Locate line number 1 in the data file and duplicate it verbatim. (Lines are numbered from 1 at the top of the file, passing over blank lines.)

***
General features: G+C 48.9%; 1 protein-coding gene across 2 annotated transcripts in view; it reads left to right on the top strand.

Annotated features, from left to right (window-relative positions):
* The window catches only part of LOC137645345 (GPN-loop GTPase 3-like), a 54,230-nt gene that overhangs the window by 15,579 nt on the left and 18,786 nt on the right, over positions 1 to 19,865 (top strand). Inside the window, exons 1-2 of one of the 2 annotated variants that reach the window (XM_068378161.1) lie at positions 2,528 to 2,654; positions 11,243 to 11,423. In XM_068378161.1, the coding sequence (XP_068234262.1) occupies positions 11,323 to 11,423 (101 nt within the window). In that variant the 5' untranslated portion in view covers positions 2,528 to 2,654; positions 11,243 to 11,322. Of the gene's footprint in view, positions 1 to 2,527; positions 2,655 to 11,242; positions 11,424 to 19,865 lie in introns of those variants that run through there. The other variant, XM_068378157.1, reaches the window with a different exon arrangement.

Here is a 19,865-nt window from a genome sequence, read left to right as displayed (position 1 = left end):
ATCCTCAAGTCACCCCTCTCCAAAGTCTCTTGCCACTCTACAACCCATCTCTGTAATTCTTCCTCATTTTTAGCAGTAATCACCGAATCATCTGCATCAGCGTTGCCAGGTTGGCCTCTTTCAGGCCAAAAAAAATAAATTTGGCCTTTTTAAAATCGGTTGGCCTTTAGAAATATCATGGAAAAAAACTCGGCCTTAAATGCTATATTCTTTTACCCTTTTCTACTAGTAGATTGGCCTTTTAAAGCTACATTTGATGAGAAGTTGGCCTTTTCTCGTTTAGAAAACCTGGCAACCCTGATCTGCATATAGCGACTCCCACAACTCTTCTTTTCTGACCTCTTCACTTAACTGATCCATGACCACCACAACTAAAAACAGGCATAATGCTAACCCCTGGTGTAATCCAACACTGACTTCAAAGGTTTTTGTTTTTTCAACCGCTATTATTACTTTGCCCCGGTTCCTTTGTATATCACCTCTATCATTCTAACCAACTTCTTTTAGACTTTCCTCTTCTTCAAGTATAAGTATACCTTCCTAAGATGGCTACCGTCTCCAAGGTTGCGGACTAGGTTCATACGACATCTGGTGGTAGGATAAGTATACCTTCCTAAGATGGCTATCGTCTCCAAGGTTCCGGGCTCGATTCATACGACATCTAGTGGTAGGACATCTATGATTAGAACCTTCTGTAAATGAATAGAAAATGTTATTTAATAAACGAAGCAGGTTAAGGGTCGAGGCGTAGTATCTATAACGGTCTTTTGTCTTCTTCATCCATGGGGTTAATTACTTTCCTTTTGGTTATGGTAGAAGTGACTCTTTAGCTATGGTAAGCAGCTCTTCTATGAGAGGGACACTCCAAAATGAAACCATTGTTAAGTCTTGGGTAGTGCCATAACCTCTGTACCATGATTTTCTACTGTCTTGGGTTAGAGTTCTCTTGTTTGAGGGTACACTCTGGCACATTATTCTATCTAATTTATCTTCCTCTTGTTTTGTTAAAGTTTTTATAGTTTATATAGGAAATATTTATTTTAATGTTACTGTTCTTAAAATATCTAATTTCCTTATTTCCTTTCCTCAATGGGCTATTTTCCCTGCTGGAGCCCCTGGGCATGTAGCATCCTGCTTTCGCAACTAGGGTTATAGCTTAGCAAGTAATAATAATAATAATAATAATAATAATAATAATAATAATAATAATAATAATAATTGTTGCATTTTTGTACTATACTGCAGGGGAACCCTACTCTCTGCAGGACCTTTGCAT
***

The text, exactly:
General features: G+C 48.9%; 1 protein-coding gene across 2 annotated transcripts in view; it reads left to right on the top strand.